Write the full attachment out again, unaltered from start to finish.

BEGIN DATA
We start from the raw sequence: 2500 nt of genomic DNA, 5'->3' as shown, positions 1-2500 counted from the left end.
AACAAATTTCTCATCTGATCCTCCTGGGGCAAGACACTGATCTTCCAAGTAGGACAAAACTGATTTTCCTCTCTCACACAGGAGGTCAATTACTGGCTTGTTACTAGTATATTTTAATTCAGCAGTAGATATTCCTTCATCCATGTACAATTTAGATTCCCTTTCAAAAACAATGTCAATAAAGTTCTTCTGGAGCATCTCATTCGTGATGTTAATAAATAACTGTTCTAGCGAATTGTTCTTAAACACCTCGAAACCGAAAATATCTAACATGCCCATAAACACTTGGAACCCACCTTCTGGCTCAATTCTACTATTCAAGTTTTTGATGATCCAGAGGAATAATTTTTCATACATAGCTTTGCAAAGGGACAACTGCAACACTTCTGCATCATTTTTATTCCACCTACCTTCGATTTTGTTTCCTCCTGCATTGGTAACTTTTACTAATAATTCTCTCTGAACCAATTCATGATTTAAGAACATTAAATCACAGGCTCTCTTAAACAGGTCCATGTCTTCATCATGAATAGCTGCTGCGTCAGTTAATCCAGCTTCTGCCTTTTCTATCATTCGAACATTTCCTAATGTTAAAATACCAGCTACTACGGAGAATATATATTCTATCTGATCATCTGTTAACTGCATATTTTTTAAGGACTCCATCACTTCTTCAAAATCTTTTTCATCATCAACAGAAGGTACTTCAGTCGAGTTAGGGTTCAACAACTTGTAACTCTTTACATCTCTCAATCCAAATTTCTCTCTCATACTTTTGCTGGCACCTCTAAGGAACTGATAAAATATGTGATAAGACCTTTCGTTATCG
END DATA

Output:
We start from the raw sequence: 2500 nt of genomic DNA, 5'->3' as shown, positions 1-2500 counted from the left end.
AACAAATTTCTCATCTGATCCTCCTGGGGCAAGACACTGATCTTCCAAGTAGGACAAAACTGATTTTCCTCTCTCACACAGGAGGTCAATTACTGGCTTGTTACTAGTATATTTTAATTCAGCAGTAGATATTCCTTCATCCATGTACAATTTAGATTCCCTTTCAAAAACAATGTCAATAAAGTTCTTCTGGAGCATCTCATTCGTGATGTTAATAAATAACTGTTCTAGCGAATTGTTCTTAAACACCTCGAAACCGAAAATATCTAACATGCCCATAAACACTTGGAACCCACCTTCTGGCTCAATTCTACTATTCAAGTTTTTGATGATCCAGAGGAATAATTTTTCATACATAGCTTTGCAAAGGGACAACTGCAACACTTCTGCATCATTTTTATTCCACCTACCTTCGATTTTGTTTCCTCCTGCATTGGTAACTTTTACTAATAATTCTCTCTGAACCAATTCATGATTTAAGAACATTAAATCACAGGCTCTCTTAAACAGGTCCATGTCTTCATCATGAATAGCTGCTGCGTCAGTTAATCCAGCTTCTGCCTTTTCTATCATTCGAACATTTCCTAATGTTAAAATACCAGCTACTACGGAGAATATATATTCTATCTGATCATCTGTTAACTGCATATTTTTTAAGGACTCCATCACTTCTTCAAAATCTTTTTCATCATCAACAGAAGGTACTTCAGTCGAGTTAGGGTTCAACAACTTGTAACTCTTTACATCTCTCAATCCAAATTTCTCTCTCATACTTTTGCTGGCACCTCTAAGGAACTGATAAAATATGTGATAAGACCTTTCGTTATCG